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About ply33

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    Spanish Village by the Sea

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  1. The '57 Beetle I had in the 1970s was equipped with lamp type turn signal but the factory filling material covering the semaphore locations had aged differently than the rest of the car around it and so you could see where semaphores could have been installed (and maybe were if built for a different market than the US). Looks like semaphores would have been legal in California in 1957 but not in 1958. I think that was before the Feds started standardizing things, so it would not surprise me if various states rolled out similar laws around that same time and VW was going with what was legal throughout the US or they knew would be legal in all 48 within a year or so.
  2. My insurance company simply wants a phone call to let them know I'm buying the car. I don't recall the exact amount of time, but I do have some time before they want all the details like VIN, etc.
  3. The 415 area code is San Francisco. But with cellphones and number portability that doesn't mean much nowadays. My house phone and both my wife's and my cell numbers are in the 408 area code (“Silicon Valley”) but we’ve been living in the 916 area code for several years now.
  4. I am surprised by how that rear seat back hinges up. On my '33 Plymouth it simply hangs off of a couple of welded hooks/tabs and has a couple of heavy duty wire loop pieces on the bottom that go behind the seat cushion. In '33/'34 Dodge and Plymouth shared a lot of parts, including in some cases the basic body shell. This really points out what the buyer got by upgrading from a Plymouth to a Dodge. As to size: That is a pretty tight spot. I can barely get a jack, lug wrench and a small tool roll in there. I can't imagine actually trying to put luggage into that space.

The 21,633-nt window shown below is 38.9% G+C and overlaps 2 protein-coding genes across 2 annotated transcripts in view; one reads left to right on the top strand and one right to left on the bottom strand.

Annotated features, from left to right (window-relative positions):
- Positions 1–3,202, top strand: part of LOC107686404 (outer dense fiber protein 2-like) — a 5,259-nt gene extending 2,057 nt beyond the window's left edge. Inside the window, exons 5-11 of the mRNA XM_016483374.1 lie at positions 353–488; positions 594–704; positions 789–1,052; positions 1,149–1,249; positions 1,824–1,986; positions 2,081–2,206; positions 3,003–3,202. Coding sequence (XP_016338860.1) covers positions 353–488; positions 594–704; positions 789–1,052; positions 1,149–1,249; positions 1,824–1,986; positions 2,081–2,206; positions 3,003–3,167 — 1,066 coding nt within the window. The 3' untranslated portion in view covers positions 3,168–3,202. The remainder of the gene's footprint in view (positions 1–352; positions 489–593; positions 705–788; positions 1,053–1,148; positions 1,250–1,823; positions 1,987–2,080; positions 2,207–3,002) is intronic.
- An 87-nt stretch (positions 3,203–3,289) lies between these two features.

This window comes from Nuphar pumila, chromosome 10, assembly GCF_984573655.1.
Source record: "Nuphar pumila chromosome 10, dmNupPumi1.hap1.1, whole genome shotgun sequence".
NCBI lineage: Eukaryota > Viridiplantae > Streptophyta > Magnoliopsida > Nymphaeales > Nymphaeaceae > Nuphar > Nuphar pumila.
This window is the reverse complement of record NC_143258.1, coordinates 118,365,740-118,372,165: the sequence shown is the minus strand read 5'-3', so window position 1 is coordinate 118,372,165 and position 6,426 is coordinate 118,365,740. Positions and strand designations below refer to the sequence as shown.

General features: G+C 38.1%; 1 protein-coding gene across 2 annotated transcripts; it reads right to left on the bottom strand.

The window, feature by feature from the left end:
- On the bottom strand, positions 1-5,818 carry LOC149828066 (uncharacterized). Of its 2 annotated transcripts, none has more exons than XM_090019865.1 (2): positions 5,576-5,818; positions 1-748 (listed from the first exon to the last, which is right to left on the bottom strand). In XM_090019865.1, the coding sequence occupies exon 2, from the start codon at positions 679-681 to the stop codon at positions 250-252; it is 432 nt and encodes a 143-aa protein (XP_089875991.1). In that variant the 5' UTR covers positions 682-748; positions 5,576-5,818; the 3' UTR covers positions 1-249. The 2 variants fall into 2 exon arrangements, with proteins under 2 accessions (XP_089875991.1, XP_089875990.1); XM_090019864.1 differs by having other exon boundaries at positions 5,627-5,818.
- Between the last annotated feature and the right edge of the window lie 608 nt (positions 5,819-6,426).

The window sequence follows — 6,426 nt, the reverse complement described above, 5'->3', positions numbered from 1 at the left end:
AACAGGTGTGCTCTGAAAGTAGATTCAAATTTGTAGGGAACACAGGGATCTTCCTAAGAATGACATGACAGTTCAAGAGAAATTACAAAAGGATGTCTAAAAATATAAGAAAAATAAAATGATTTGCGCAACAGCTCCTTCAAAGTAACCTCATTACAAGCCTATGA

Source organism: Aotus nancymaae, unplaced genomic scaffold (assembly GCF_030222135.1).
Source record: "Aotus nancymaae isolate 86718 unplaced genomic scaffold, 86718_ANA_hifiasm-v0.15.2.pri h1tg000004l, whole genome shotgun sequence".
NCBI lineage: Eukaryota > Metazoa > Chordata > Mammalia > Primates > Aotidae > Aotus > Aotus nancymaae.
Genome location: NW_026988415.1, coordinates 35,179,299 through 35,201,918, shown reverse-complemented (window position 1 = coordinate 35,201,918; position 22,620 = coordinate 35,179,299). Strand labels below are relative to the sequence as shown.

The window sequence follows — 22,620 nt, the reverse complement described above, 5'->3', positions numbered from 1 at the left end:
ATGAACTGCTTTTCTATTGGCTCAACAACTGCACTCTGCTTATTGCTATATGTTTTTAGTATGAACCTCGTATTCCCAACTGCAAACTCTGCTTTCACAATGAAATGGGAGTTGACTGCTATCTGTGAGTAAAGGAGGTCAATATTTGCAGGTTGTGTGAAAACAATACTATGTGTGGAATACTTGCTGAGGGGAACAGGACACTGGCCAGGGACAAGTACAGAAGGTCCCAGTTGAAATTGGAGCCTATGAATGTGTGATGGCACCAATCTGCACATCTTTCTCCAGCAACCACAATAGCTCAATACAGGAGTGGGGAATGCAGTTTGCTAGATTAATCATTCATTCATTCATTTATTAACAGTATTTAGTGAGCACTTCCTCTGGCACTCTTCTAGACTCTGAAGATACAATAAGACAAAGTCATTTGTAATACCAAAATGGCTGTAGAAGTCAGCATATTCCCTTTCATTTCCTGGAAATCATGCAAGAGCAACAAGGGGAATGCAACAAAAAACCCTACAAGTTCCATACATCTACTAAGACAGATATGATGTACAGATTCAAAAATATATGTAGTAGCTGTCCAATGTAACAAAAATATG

5. I know about Whitworth and SAE specifications for nuts, bolts and threads using the inch system. But what are “Imperial”? Yet another standard out of the UK or just a term meaning something like SAE?
  6. Thanks for the photos. They look very much like what I think might fit my '33 Plymouth but were long gone by the time I got the car. I’ve saved them and if/when I replace the exhaust system I’ll use them to fabricate something closer to factory than what I’ve got now.
  7. I don't recall dates like that in Carl Breer's book but my impression was that it was very late 1920s or maybe sometime in the 1930s. It would seem unlikely to me that they were doing it as early as 1926. All that speculation written, I'd like to know the answer to that too.
  8. Wild guess: Maybe the advance mechanism(s) in the distributor was designed for more advance when running. A static setting of little after TDC might help in starting but as long as the total advance (static setting + mechanical advance + vacuum advance) gets you where you need to be once the engine is started it should run the same as all the other brands. I've not looked at the advance curves for very many cars so I can't say the above guess has any merit. Just tossing it out as a possibility.